By +Bob DeMarco
+Alzheimer's Reading Room
Homeostasis, a system that regulates its internal environment and tends to maintain a stable, relatively constant condition.
In simple terms, a process in which the daily environment is kept stable.
The description above applies to my use of the term homeostasis as it applied to our daily living routine.
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After years of floundering around, I finally concluded that the only way I was going to be able to accomplish my caregiver mission was to introduce a systematic routine to our daily life.
The "our" in this equation was my mother, Dotty, the person living with dementia, and me, Bob, the Alzheimer's caregiver.
Prior to the installation of the "patterned" routine I had been fighting a long list of Alzheimer's wars. The list is too long to mention but did include: the early morning negativity, the poop - e war, the pee pee war, the shower wars and the routine use of the word No.
For now, lets focus on the importance of the early morning wake up routine.
Years ago, my mother would wake up in an immediate state of confusion and angst. As soon as she woke up she would start saying loudly, Bobby Bobby, where are you?
I could clearly hear the fear, confusion, and worry in her voice.
The fear, confusion, and the angst of being alone, or maybe abandoned. The sound of my mother's voice did disturb me, and it then filled me with a feeling of angst.
A feeling of trepidation that our day was getting off to a bad start.
After a while I thought, I guess if I woke up and I didn't know what day, month or year it was, or couldn't remember what I did yesterday, I would probably be confused and scared.
What I am going to describe didn't happen overnight. I had to piece it together until I reached the point where I came to believe I was accomplishing my mission -- creating a safe, secure and understandable environment for Dotty.
I knew I was making real headway when Dotty started saying immediately when she woke up, YouWho I am awake you know, instead of Bobby, Bobby, Where are you?.
Dotty would continue to say YouWho when she woke up until I acknowledge her. If I don't acknowledge her quickly she would start to say negative things and the angst in her voice returned.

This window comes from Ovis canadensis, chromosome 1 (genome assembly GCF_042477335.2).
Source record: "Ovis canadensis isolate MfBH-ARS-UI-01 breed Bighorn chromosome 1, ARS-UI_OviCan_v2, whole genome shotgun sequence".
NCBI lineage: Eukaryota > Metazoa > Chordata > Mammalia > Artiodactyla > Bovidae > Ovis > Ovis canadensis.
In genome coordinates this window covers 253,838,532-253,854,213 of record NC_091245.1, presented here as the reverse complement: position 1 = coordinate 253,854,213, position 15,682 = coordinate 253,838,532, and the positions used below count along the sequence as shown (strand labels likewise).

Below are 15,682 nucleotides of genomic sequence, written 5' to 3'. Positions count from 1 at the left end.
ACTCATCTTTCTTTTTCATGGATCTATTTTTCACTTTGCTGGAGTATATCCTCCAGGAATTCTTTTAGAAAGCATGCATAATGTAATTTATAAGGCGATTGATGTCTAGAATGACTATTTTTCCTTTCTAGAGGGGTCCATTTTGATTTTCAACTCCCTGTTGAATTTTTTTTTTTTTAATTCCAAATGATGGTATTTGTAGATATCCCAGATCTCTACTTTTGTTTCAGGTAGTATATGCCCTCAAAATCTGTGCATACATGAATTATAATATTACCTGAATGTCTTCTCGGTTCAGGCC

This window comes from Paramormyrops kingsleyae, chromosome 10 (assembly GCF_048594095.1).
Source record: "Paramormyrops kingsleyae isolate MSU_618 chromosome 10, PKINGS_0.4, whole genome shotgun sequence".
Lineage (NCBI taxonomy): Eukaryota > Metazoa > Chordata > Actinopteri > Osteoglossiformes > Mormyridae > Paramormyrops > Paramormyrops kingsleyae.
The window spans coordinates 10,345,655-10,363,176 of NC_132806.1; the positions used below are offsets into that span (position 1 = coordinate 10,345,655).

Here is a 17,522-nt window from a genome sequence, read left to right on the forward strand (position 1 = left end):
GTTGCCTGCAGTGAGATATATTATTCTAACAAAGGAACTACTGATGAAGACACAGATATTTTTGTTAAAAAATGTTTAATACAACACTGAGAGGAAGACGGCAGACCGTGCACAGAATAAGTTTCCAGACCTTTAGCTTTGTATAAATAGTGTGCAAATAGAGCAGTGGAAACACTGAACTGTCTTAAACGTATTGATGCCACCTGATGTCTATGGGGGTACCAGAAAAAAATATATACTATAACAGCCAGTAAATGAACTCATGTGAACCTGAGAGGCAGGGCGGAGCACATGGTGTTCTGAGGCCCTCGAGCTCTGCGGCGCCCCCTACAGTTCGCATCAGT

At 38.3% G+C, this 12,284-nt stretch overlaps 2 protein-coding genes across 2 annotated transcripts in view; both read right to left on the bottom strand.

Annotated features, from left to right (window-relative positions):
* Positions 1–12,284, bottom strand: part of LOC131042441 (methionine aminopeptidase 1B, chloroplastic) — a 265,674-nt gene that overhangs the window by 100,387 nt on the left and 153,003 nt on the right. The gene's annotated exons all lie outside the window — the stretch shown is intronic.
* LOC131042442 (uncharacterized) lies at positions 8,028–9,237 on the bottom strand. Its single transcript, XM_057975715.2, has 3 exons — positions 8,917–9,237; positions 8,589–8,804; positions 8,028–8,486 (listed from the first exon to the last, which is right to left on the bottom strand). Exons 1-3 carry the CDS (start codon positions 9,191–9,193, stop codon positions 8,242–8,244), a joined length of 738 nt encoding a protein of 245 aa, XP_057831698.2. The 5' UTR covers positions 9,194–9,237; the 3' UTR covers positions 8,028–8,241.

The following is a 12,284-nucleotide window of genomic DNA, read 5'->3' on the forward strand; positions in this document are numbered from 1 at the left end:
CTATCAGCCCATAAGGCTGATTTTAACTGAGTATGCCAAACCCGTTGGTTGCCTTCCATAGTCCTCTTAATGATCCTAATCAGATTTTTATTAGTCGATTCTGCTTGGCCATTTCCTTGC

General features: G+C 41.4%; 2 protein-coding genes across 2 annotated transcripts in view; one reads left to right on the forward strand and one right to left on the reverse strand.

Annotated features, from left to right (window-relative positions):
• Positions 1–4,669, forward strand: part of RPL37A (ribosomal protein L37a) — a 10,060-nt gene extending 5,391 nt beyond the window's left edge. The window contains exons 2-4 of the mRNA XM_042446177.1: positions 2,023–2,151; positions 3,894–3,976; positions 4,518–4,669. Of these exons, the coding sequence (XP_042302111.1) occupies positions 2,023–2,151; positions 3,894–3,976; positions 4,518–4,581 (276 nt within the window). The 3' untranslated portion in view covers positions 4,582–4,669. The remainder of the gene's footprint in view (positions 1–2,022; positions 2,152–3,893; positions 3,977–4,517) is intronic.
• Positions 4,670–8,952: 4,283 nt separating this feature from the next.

When Dotty sent me the first signal of the day, the YouWho, I immediately respond by letting her know I was home, and I was on my way to her.
I come up on Dotty from the right. As soon as I reached her, I put my left hand on her wrist and held it, and I put my right hand on her elbow. I would hold both gently.
This is called anchoring. More or less, it brought Dotty into the now, and gave her an immediate sense that all is well.
Keep in mind we were attached by touch.
I would ask Dotty how she was feeling or a simple morning question of that nature. I made sure I listened to the strength in her voice. Strong voice good, weak voice not so good.
I started by talking about how it was a nice day, or how we were going to have a nice day, I usually put my head on her head, if not, I rubbed her head or back with my right hand. I continued to hold her wrist.
Attachment, tactile communication (touch), a low calm voice, and positive reinforcement are the keys. Don't go negative at the wake up no matter what is happening.
Next I moved Dotty to the kitchen table. We are attached all the way until she sits down.
The first thing I did was give her her thyroid medication. This medication requires her to fast for an hour in order for the medication to work effectively. Did you get the thyroid checked by your doctor?
Next, I pick the newspaper apart and put it in front of her so that the front section is first and the Accent section is second. The Accent section contains the recipes, comics, and crossword puzzle.
I asked Dotty to tell me the day and date. I usually have to tell her to look at the top of the paper, sometimes I have to point to the day and date.
Everyone needs to know what day it is. This includes persons living with dementia. If they can't do it on their own, you must, must help them discover this information. I feel strongly about this.
Sometimes we discussed the front page of the newspaper, sometimes we discussed the food section, or a recipe. I always asked Dotty to read to me from the newspaper. If I asked what does it say, we didn't get far. I had to ask, read it to me.
By now we are fully engaged. I have Dotty attached to the world and into our normal daily routine.
Do you have a normal daily routine?
The daily routine gives a person a sense of homeostasis. A sense of stability in their life.
You can develop your own early morning routine. Don't be afraid to experiment. Try to figure out what works best. You'll know when you get there.
Here is the good news. Your Alzheimer's patient will feel more secure and happy.
Here is the best news.
You'll feel better about yourself, you won't get all stressed out at the beginning of the day, and you will be on your way to the world, Alzheimer's World.
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- How the Loss of Memory Works in Alzheimer’s Disease, and How Understanding This Could Help You
- Does the Combination of Aricept and Namenda Help Slow the Rate of Decline in Alzheimer's Patients
Bob DeMarco is the Founder and Editor of the Alzheimer's Reading Room (ARR). Bob is a recognized influencer, speaker, and expert in the Alzheimer's and Dementia Community Worldwide. The ARR Knowledge Base contains more than 4,000 articles. Bob lives in Delray Beach, FL.To learn more about Alzheimer's and Dementia visit the Alzheimer's Reading Room.